Mouse hybridoma 25C9.3C Secreting Monoclonal Antibodies to Porcine Coronavirus
T2003-125 A cloned mouse hybridoma cell line
Transmissible gastroenteritis coronavirus (TGEV) is a porcine virus that has a mortality rate close to 100% in young pigs. Monoclonal antibodies produced in mice injected with hybridoma cells or concentrated hybridoma supernatant produced against porcine coronavirus-TGEV can be used to improve diagnostic tests, for possible therapy in nursing pigs and to facilitate the production of effective vaccines. The use of monoclonal antibodies that react with various viral proteins or distinguish viral strains will provide a more accurate diagnosis of enteric viral infections and differentiate TGEV strains of porcine coronavirus from other unrelated porcine coronaviruses (PEDV, HEV).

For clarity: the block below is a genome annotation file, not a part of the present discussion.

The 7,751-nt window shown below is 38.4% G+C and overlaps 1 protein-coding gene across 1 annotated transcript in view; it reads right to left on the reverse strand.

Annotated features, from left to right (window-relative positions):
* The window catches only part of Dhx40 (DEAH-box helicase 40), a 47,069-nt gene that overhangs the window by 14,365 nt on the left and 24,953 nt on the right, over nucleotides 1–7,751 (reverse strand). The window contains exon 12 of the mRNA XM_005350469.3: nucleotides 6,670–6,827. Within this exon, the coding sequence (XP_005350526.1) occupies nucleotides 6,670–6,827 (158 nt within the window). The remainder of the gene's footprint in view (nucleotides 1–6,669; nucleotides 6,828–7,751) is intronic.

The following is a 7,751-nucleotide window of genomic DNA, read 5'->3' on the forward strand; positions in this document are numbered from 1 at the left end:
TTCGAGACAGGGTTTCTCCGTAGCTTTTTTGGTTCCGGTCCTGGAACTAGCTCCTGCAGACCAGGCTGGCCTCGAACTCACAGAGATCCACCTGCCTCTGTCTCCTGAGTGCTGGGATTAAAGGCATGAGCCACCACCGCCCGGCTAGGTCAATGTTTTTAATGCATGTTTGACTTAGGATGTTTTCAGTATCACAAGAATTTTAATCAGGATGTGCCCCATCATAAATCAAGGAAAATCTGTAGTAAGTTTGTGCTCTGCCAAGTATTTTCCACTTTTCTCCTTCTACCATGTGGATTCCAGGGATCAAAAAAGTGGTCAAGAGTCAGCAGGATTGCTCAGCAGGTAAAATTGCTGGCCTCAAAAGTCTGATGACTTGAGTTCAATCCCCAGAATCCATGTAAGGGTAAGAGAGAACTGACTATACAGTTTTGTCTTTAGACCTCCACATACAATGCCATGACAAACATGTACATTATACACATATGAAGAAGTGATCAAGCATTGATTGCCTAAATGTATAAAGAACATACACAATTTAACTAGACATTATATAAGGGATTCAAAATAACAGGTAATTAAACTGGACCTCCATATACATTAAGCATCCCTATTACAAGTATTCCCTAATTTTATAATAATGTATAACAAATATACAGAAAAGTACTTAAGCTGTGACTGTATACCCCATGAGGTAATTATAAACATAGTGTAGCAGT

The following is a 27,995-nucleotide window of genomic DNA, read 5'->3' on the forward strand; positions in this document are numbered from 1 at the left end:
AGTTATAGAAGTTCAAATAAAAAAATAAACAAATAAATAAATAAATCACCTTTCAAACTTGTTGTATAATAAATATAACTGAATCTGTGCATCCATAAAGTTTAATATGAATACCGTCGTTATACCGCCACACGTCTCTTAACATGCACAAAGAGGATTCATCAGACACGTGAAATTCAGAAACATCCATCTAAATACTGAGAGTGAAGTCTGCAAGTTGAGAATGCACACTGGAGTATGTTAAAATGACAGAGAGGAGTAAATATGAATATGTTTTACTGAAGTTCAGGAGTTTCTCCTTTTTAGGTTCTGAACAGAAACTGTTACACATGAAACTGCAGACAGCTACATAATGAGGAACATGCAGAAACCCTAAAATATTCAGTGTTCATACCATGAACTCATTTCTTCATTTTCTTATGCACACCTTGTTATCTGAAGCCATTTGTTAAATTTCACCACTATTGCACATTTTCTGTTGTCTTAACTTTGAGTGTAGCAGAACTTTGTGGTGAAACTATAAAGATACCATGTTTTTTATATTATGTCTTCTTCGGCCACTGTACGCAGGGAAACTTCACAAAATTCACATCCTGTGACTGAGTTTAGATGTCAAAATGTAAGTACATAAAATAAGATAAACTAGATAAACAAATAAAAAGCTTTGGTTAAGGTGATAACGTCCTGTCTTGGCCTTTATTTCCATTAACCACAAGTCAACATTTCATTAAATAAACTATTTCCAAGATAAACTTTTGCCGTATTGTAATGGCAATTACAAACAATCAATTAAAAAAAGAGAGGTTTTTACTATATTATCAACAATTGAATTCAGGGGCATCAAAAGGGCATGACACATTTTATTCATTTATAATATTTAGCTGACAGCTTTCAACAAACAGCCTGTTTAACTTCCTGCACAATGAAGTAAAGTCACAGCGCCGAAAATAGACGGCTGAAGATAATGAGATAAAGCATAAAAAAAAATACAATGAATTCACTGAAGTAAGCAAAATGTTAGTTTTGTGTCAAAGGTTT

Researchers at The Ohio State University led by Linda Saif have created a cloned mouse hybridoma cell line, 25C9.3C, that secretes monoclonal antibodies (MAbs) that are reactive with TGEV coronavirus. The antibodies react in ex vivo detection assays and neutralize the infectivity of TGEV in virus neutralization assays. Monoclonal antibody reagents produced in mice are used to detect or serotype viruses; the recombinant baculovirus expressed viral proteins or DNA plasmids are then for preparation of viral protein-specific monoclonal antibodies for diagnosis or viral strain typing or differentiation.
- Veterinary Medicine
- Research Tools
- More accurate diagnosis of enteric viral infections
- Differentiation of TGEV strains of porcine coronavirus from other unrelated porcine coronaviruses (PEDV, HEV)